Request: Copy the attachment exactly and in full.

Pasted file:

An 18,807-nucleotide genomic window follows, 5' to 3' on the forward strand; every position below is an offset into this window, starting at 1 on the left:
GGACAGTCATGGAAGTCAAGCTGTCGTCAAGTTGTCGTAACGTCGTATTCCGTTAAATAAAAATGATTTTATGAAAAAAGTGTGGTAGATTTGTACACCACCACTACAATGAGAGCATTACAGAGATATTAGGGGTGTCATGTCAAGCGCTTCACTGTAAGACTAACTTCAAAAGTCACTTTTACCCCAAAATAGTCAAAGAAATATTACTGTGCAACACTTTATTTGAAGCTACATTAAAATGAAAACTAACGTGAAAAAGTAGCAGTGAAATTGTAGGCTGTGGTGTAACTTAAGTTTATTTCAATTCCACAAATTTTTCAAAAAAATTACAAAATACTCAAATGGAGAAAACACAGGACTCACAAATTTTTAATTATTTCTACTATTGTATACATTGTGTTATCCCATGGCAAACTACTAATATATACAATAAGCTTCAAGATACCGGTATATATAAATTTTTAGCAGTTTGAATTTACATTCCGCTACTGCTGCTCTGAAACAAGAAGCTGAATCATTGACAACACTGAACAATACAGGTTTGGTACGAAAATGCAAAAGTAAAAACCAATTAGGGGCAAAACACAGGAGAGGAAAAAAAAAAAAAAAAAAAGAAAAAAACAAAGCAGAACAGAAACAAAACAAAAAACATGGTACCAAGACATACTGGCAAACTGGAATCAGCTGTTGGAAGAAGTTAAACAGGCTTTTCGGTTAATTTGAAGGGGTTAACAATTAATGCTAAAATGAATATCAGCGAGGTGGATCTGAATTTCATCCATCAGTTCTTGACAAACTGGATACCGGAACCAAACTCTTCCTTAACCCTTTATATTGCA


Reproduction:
An 18,807-nucleotide genomic window follows, 5' to 3' on the forward strand; every position below is an offset into this window, starting at 1 on the left:
GGACAGTCATGGAAGTCAAGCTGTCGTCAAGTTGTCGTAACGTCGTATTCCGTTAAATAAAAATGATTTTATGAAAAAAGTGTGGTAGATTTGTACACCACCACTACAATGAGAGCATTACAGAGATATTAGGGGTGTCATGTCAAGCGCTTCACTGTAAGACTAACTTCAAAAGTCACTTTTACCCCAAAATAGTCAAAGAAATATTACTGTGCAACACTTTATTTGAAGCTACATTAAAATGAAAACTAACGTGAAAAAGTAGCAGTGAAATTGTAGGCTGTGGTGTAACTTAAGTTTATTTCAATTCCACAAATTTTTCAAAAAAATTACAAAATACTCAAATGGAGAAAACACAGGACTCACAAATTTTTAATTATTTCTACTATTGTATACATTGTGTTATCCCATGGCAAACTACTAATATATACAATAAGCTTCAAGATACCGGTATATATAAATTTTTAGCAGTTTGAATTTACATTCCGCTACTGCTGCTCTGAAACAAGAAGCTGAATCATTGACAACACTGAACAATACAGGTTTGGTACGAAAATGCAAAAGTAAAAACCAATTAGGGGCAAAACACAGGAGAGGAAAAAAAAAAAAAAAAAAAGAAAAAAACAAAGCAGAACAGAAACAAAACAAAAAACATGGTACCAAGACATACTGGCAAACTGGAATCAGCTGTTGGAAGAAGTTAAACAGGCTTTTCGGTTAATTTGAAGGGGTTAACAATTAATGCTAAAATGAATATCAGCGAGGTGGATCTGAATTTCATCCATCAGTTCTTGACAAACTGGATACCGGAACCAAACTCTTCCTTAACCCTTTATATTGCA